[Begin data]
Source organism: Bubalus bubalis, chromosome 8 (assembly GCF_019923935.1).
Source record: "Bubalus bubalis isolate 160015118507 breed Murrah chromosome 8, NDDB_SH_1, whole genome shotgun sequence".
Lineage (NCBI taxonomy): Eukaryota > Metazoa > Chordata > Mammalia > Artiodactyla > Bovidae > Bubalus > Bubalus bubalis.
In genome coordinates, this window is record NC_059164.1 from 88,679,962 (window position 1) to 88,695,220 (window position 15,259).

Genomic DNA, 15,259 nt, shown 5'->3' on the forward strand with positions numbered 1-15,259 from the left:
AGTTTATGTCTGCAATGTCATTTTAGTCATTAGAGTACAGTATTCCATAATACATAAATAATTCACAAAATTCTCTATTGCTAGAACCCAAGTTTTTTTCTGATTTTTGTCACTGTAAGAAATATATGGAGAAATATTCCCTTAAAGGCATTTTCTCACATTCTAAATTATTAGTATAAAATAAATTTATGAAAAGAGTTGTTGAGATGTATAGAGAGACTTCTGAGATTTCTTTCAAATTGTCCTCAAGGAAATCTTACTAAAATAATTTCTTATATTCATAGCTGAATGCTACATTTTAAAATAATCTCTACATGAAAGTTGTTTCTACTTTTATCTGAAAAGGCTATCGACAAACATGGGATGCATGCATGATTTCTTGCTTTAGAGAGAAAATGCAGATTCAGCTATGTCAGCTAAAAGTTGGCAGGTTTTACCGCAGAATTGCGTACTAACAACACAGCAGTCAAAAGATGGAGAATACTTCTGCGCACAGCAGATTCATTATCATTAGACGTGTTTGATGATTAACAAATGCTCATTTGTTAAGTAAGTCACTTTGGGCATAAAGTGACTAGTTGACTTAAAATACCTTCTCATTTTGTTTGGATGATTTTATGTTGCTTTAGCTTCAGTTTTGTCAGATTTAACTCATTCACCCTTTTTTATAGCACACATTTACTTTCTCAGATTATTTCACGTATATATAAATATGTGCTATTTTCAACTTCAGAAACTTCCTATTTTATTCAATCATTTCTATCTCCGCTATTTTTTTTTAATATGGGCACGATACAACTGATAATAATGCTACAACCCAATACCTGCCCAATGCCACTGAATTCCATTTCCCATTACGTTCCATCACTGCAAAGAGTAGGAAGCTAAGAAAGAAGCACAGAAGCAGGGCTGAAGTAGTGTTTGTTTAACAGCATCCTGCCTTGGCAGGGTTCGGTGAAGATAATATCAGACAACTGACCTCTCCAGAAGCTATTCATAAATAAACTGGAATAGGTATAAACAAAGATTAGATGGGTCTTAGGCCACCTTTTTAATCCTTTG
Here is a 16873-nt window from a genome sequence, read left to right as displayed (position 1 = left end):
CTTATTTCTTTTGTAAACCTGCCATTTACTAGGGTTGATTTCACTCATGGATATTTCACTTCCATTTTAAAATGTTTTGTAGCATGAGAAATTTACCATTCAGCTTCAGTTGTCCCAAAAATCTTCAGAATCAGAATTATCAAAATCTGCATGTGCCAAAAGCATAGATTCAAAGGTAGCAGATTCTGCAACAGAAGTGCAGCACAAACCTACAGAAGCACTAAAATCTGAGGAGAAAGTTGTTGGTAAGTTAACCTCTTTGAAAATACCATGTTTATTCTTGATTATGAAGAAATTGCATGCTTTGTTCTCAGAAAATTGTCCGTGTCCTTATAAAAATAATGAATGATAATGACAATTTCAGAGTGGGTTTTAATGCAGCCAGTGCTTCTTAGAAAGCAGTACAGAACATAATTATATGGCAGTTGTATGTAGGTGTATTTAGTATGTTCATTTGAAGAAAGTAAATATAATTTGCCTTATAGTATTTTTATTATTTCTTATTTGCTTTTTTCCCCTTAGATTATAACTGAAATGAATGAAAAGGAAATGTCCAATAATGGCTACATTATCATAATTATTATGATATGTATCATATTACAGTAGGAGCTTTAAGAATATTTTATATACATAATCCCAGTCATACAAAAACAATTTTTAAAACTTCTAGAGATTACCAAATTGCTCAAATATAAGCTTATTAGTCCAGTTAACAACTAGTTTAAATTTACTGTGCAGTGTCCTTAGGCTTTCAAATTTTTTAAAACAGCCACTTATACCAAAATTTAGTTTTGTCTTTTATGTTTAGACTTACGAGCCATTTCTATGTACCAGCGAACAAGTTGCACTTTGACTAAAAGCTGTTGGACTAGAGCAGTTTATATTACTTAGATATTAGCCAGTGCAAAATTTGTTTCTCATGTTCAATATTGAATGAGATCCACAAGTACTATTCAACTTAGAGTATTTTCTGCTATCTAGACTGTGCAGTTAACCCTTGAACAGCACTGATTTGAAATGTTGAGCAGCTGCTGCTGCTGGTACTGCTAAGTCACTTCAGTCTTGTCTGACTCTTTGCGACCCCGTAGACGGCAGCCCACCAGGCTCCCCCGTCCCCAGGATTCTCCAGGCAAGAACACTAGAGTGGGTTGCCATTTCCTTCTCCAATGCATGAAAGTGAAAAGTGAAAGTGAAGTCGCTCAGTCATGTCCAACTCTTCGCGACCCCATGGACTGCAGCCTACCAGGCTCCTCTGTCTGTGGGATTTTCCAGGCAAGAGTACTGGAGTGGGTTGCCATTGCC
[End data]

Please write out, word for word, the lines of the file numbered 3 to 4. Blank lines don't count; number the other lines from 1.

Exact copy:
Lineage (NCBI taxonomy): Eukaryota > Metazoa > Chordata > Mammalia > Artiodactyla > Bovidae > Bubalus > Bubalus bubalis.
In genome coordinates, this window is record NC_059164.1 from 88,679,962 (window position 1) to 88,695,220 (window position 15,259).